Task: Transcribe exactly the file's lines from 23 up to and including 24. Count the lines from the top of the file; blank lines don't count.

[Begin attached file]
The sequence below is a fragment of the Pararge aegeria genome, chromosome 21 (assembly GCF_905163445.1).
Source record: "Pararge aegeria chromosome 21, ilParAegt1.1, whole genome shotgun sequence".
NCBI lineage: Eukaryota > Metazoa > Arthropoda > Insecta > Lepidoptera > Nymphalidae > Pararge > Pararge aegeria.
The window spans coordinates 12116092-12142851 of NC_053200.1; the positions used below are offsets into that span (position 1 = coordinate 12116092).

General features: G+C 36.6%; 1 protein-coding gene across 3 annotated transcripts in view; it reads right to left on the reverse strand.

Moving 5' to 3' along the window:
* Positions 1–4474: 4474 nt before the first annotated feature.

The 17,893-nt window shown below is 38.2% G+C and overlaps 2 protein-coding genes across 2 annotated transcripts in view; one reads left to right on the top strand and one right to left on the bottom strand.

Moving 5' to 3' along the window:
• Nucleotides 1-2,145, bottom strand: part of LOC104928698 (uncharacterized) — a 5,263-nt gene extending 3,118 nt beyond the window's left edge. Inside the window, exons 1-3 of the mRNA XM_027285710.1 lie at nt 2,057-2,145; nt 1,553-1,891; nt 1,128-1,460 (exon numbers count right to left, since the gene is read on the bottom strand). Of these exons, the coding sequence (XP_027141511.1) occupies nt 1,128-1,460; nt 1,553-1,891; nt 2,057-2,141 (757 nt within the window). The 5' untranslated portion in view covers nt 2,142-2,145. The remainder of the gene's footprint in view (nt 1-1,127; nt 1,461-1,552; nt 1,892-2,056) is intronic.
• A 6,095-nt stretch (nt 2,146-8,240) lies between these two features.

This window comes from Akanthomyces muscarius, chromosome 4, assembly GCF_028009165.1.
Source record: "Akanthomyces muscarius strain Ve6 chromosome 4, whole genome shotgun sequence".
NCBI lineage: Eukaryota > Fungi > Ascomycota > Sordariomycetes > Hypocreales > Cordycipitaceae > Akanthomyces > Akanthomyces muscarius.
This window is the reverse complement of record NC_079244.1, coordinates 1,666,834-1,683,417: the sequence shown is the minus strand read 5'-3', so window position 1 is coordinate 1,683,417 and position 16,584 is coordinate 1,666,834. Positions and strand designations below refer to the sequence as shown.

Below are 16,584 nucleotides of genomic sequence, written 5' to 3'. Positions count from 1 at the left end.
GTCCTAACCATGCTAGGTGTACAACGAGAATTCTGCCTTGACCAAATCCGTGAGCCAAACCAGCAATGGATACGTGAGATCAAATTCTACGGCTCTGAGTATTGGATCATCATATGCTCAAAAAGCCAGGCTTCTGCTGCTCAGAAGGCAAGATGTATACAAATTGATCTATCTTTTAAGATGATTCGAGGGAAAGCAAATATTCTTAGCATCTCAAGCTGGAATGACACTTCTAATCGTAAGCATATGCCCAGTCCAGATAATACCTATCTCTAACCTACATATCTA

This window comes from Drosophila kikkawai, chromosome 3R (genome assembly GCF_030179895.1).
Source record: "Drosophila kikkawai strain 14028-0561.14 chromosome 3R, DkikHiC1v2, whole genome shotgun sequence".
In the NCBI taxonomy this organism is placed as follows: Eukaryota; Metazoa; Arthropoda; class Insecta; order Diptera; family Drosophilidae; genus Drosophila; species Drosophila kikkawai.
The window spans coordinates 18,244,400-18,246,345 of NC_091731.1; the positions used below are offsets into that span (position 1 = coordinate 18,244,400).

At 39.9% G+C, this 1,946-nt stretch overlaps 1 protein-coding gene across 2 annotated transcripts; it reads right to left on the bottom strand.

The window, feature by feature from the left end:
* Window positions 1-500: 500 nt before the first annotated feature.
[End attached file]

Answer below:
The window, feature by feature from the left end:
* Window positions 1-500: 500 nt before the first annotated feature.